“Here at Princeton we have extreme buy-in from most students and faculty and administrators,” Hyman said. She also explained the importance of maintaining consistent levels of reporting among students if the system to work, noting that the Honor Committee typically receives between 25 and 30 reports per year.
K. Anthony Appiah, a Princeton philosophy professor who wrote a 2010 book detailing the role honor plays in the modern world, also emphasized the importance of having a strong background culture of trust and respect between students and teachers.
“If there’s not that respect it doesn’t work at all,” Appiah said.
Hyman also pointed to the unique history of the University’s Honor Code as a reason for its success. Implemented in 1893, the Honor Code was an idea put forth by the students in response to years of rampant cheating that they felt was devaluing the quality of their degrees.
“The administration and faculty gave their approval of the Code but never forced it upon the students,” Hyman said.
Appiah noted that while Princeton’s Honor Code was originally based on notions of gentlemanly honor, it has been able to withstand changes and diversification of the student body. “It’s part of large tradition that people are socialized into it,” he explained.
“The thought behind it is that when you create an honor code, you’re not just letting yourself down when you cheat, but you’re letting each other down as well,” Appiah said. He explained that this idea of “collective honor” helps to build a sense of community both inside and outside of the classroom.
Appiah warned, however, not to ignore the tension that arises when these rules conflict with other “unofficial” honor codes also in play. In particular, he noted that the requirement that students report on each other during un-proctored exams often conflicts with an “anti-snitching” honor code in our society. He suggested that this aspect of the Honor Code is least effective and not essential.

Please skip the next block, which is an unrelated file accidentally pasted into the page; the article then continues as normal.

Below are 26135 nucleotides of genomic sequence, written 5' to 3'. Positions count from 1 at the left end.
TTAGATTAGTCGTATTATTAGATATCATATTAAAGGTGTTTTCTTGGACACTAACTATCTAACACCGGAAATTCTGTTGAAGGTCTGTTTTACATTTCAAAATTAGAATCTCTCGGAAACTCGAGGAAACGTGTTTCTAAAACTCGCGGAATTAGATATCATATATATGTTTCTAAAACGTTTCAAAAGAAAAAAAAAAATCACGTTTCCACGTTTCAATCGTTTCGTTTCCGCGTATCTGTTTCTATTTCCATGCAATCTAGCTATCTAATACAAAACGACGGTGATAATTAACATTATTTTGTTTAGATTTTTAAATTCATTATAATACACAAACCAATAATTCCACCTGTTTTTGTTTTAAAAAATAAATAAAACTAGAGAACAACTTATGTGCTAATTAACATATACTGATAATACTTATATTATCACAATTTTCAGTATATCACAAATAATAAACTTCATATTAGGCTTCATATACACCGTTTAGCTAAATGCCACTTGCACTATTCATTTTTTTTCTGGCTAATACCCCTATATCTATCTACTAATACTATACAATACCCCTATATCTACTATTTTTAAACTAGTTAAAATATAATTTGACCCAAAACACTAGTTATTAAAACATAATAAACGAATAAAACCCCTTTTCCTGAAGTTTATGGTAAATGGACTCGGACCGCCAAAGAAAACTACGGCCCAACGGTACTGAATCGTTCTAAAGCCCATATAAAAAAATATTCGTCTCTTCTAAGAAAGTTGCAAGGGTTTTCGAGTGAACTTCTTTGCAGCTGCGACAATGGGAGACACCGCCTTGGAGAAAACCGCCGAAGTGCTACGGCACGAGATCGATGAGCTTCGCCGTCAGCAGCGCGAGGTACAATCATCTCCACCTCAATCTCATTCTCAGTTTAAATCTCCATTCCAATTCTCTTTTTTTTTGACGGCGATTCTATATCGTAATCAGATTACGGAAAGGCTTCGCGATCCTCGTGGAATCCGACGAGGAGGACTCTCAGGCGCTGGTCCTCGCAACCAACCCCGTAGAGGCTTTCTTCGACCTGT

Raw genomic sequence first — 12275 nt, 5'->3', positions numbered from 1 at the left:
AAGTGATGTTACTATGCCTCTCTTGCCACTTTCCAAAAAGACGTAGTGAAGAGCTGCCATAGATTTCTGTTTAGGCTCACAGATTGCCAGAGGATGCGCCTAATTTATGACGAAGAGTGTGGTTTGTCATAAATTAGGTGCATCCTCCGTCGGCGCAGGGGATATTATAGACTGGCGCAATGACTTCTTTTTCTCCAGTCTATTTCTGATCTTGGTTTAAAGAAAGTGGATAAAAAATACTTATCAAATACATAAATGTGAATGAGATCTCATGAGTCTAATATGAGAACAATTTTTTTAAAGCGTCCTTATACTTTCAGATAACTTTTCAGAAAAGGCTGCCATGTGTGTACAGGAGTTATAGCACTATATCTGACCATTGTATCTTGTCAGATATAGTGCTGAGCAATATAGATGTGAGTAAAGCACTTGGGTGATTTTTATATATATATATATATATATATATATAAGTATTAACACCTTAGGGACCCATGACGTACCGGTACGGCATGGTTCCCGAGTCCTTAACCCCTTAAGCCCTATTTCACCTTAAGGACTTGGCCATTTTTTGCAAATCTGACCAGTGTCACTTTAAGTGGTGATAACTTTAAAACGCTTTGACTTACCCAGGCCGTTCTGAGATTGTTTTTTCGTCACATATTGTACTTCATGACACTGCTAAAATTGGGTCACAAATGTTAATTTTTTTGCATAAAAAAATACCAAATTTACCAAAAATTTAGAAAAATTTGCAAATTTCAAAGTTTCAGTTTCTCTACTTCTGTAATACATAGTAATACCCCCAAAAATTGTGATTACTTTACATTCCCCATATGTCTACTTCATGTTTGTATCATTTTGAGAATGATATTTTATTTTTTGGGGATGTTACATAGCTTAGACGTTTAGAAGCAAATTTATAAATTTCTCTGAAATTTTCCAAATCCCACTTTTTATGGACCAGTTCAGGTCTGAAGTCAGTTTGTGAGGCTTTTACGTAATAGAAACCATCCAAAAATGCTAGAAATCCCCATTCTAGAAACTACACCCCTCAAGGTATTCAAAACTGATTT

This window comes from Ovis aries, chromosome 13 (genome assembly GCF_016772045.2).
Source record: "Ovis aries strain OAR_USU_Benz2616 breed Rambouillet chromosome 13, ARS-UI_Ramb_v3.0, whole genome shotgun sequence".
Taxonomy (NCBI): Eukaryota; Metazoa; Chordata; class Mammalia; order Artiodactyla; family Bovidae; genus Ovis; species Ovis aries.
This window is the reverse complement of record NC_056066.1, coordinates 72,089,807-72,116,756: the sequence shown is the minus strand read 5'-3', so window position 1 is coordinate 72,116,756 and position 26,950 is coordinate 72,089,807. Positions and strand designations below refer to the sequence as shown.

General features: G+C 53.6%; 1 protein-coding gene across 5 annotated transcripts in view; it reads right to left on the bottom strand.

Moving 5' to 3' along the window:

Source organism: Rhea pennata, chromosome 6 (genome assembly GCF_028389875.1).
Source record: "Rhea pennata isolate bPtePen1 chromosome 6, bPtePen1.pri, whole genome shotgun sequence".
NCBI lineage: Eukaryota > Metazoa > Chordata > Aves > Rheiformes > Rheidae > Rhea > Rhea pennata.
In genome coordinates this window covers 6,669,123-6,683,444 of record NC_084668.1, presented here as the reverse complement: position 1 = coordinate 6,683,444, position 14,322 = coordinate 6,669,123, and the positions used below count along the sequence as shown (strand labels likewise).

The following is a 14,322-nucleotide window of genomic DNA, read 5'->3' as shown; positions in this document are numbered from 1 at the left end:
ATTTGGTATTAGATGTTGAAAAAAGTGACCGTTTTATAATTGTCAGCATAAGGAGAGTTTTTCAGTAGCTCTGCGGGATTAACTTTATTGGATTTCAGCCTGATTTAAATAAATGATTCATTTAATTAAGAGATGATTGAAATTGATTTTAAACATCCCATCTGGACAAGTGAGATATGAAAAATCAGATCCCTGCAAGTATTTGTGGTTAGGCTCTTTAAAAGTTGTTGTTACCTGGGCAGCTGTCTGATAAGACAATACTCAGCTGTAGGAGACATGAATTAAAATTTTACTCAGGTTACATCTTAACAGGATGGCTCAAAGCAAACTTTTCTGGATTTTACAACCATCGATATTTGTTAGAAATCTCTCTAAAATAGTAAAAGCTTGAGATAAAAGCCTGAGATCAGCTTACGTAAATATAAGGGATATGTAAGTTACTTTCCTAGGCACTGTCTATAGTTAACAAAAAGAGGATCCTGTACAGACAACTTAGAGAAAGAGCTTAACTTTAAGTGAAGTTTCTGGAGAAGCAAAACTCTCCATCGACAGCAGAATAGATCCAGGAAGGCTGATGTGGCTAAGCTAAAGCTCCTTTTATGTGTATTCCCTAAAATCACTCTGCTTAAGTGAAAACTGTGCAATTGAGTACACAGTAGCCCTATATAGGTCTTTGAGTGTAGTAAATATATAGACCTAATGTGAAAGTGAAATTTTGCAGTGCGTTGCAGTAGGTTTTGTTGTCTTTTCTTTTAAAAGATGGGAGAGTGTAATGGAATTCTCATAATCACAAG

Such a provision is not included in other honor codes, like the one used at Dartmouth. Dartmouth’s Academic Honor Principle, adopted in 1962, relies almost entirely on professors and faculty members to report cases of academic dishonesty. It also requires faculty to presume that students are practicing “intellectual honesty and integrity” in their work, in part to maintain a sense of trust and respect.
Lyons explained that, while a change in culture may have to occur before something as dramatic as an honor code could be put in place at Harvard, other actions could be taken immediately.
“The general attitude is that students want to see the policies clarified and more user-friendly,” she said, noting that there are often inconsistencies in the standards presented in each examination. She added that professors in the past would assume students knew exactly what was and was not allowed under Harvard’s policies.
“Students are ready for changes to happen,” Lyons said. “But change takes time.”
Original URL: http://www.dailyprincetonian.com/2012/09/13/31084/